Abdullah bin Mohammed Al-Zamil, chairman, Gulf International Bank (GIB) Saudi Arabia

Abdullah bin Mohammed Al-Zamil
Updated 21 April 2019
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Abdullah bin Mohammed Al-Zamil, chairman, Gulf International Bank (GIB) Saudi Arabia

Abdullah bin Mohammed Al-Zamil is the new chairman of the board of directors of Gulf International Bank (GIB) Saudi Arabia. He was appointed on March 31, 2019.

Al-Zamil has extensive experience in the private sector. He served as the CEO and a board member of Al-Zamil Group, where he began his professional career in 1987, and was promoted to his latest position as CEO in 2009. 

He began as an industrial engineer at Zamil Air Conditioners and subsequently became vice president for sales and marketing and purchasing and materials management. He served as senior vice president and COO of Zamil Industrial Investment Co.

He was awarded his bachelor’s degree in industrial engineering from the University of Washington in Seattle, US in 1987. In 1992, he obtained his MBA in finance from King Fahd University of Petroleum and Minerals in Dhahran, Saudi Arabia. 

Al-Zamil is a board member of several regional companies, including the General Authority of Civil Aviation, VIVA Bahrain, the Human Resources Development Fund, Gulf International Bank in the UK, and Zamil Steel Industries in Egypt, Vietnam and India. 

He is also the chairman of the board of directors of Saudi Global Ports, LLC (SGP). 

GIB announced on Sunday that it has successfully completed the conversion of its existing branches in Saudi Arabia to a locally incorporated bank.

This makes GIB the first foreign bank in the Kingdom to be locally incorporated. 

“The establishment of GIB Saudi Arabia is an important milestone in the implementation of the bank’s strategy, which remains focused on the expansion of its service offering and position as a leading digital bank and is expected to contribute positively to enhanced performance and profitability,” Al-Zamil said. 

He said that the public investment fund’s contribution and partnership with GIB will enable the bank to accelerate the growth of its operations and customer base in the Kingdom as well as in other Gulf Cooperation Council countries.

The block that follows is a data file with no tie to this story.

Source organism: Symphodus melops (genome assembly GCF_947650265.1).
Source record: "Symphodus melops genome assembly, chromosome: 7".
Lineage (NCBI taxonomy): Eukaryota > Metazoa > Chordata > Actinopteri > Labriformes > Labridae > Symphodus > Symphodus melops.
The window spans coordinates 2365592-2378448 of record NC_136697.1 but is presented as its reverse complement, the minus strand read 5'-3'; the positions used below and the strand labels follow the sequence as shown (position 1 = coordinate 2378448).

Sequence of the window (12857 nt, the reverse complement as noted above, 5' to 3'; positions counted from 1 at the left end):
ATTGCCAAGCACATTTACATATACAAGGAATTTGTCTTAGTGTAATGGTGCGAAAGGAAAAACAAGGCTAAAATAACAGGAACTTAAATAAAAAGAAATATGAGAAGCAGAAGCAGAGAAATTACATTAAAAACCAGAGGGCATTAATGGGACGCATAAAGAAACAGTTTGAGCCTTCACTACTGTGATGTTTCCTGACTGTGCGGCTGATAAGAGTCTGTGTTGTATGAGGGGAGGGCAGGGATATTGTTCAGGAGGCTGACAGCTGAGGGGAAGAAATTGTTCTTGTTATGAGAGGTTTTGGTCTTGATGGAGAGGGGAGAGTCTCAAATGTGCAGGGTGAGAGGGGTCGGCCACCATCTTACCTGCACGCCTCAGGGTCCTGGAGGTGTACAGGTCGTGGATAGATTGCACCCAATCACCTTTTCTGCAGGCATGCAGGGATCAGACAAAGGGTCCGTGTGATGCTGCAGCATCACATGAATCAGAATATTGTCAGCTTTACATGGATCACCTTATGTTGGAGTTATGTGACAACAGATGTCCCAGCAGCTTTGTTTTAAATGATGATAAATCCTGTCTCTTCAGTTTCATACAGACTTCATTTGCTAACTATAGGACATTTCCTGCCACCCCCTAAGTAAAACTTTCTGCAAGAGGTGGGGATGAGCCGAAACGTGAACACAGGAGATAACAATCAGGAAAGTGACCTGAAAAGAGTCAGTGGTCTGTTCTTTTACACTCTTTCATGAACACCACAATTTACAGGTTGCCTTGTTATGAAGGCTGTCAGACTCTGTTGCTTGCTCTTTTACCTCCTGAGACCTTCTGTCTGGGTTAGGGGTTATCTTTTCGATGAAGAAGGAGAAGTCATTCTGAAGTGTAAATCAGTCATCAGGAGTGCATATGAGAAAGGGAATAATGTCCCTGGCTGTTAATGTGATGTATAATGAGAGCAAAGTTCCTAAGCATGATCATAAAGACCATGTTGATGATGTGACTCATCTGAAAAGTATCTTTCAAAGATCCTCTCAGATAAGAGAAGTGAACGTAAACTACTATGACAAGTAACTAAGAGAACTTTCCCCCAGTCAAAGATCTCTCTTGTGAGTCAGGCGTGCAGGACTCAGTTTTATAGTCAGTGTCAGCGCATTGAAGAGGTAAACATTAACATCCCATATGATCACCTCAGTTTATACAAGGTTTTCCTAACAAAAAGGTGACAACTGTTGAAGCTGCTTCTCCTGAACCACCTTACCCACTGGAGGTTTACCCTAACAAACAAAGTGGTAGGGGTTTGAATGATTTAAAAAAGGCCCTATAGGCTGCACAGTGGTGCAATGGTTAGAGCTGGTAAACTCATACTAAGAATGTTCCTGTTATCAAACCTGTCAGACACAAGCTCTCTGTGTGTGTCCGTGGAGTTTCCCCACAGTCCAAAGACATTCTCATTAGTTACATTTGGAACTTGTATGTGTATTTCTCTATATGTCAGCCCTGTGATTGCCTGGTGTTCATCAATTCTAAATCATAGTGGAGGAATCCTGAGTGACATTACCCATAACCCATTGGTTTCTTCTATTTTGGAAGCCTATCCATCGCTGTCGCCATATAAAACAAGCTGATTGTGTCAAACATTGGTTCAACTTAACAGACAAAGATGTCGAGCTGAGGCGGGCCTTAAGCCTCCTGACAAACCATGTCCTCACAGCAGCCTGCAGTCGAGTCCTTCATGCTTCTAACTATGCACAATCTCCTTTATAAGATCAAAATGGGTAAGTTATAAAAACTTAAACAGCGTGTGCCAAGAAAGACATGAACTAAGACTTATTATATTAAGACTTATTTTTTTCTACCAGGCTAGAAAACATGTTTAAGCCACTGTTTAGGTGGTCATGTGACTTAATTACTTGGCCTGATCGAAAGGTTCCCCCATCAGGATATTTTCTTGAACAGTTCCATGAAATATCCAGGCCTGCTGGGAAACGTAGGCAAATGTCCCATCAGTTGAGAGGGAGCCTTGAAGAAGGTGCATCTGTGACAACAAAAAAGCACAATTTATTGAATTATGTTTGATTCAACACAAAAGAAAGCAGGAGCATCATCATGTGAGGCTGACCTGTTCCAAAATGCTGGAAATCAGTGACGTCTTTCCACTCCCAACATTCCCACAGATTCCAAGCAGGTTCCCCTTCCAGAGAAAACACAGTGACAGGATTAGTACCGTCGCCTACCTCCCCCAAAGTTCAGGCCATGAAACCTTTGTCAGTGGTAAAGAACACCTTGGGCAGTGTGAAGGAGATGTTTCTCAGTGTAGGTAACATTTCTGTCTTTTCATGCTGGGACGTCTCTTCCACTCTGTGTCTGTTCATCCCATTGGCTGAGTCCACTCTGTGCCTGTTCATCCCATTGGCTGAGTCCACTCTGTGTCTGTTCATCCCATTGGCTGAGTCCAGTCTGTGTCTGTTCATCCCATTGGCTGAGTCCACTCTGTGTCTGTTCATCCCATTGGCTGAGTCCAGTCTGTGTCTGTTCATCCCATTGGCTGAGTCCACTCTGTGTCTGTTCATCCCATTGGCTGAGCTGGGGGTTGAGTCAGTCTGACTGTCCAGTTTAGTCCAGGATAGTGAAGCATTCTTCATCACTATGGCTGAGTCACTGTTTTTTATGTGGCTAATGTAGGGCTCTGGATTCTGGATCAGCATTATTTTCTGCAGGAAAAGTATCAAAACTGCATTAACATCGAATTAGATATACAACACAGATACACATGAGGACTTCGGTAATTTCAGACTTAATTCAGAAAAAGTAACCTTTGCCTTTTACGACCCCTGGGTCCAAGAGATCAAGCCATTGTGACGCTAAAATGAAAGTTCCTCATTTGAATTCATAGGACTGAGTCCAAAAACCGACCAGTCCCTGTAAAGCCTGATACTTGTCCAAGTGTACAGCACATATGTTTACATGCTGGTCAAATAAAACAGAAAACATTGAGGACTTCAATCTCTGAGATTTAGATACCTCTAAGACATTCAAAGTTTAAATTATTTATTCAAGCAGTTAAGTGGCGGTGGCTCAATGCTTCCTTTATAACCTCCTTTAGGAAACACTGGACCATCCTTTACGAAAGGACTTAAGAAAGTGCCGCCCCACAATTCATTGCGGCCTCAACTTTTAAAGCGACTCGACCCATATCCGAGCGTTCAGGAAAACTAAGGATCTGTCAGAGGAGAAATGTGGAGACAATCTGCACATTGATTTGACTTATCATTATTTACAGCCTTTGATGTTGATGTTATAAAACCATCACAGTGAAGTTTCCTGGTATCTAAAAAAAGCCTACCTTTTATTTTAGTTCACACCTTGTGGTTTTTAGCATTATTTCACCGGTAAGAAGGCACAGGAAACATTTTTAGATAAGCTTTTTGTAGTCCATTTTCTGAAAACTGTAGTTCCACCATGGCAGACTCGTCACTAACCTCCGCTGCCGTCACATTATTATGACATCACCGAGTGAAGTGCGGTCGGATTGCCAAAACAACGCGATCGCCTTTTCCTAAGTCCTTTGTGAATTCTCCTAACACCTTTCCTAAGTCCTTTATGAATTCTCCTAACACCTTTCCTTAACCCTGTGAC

Houthi threat to holy sites in Makkah condemned

Updated 21 May 2019
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Houthi threat to holy sites in Makkah condemned

  • Iran-backed militias have no qualms about attacking the holiest place in Islam, says analyst
  • This is not the first time that Houthi militias have targeted Makkah, having fired on the city in July 2017

JEDDAH: The Royal Saudi Air Defense Forces intercepted and destroyed two missiles launched from Yemen by Iran-aligned Houthi militias on Monday. 

The missiles were reported to have been heading toward Makkah and Jeddah. 

A spokesman for the Arab Coalition said that the missiles were destroyed over Taif in the early morning, and that fragments from the first projectile had landed in Wadi Jalil, a valley that extends toward Makkah.

Residents in Jeddah told Arab News that they heard a loud blast early on Monday morning.

This is not the first time that Houthi militias have targeted Makkah, having fired on the city in July 2017.

Videos circulating on social media reportedly show the second missile being intercepted and destroyed in the skies over King Abdulaziz International Airport.

Bahrain’s Foreign Ministry denounced the Houthi attack and commended the Royal Saudi Air Defense Forces for their vigilance. 

Dr. Hamdan Al-Shehri, a Riyadh-based Saudi political analyst and international relations scholar, said: “This isn’t the first time that the Houthis and their masters in Tehran have fired missiles close to the holy city of Makkah.” 

They have no qualms about attacking the holiest place in Islam, he added. 

“They care nothing for the sanctity of the holy month of Ramadan. What they did today, and what they did in the past, clearly reveal their sinister designs to strike at the heart of the Muslim world,” Al-Shehri said.

“Now is the time for all Muslim nations in the world to come to the defense of the holy land. Our sacred places are under attack from Iran, the Houthis and their militias,” he added.

“Mere condemnation won’t do. Iran and the Houthis have crossed a red line, and this calls for deterrent action against Tehran,” he said.

Yemen’s internationally recognized government also condemned the Houthis’ attempt to target Makkah, calling it “a full-fledged terrorist attack.”

Monday’s aggression came as Saudi Arabia warned that recent drone attacks against its oil-pumping stations by the Houthis will jeopardize UN peace efforts in Yemen and lead to further escalation in the region.

Abdallah Al-Mouallimi, Saudi ambassador to the UN, said “seven explosive drones” directed by the Houthis attacked pumping stations on May 14 in the cities of Dawadmi and Afif “on the east-west oil pipeline that transfers Saudi oil to Yanbu port and to the rest of the world.”

He urged UN Security Council members, in a letter circulated on Monday, “to disarm this terrorist militia in order to prevent the escalation of these attacks which increase regional tensions and raise the risks of a broader regional confrontation.”

Al-Shehri said Monday’s attack is a reminder to Muslim nations about the clear and present danger from Iran.  “Tehran timed the attack just as King Salman has called for a meeting in Makkah to discuss the threat from Iran to the Muslim world,” Al-Shehri said.

Saudi security forces have intercepted and destroyed 227 ballistic missiles launched by the Houthis at the Kingdom since 2015.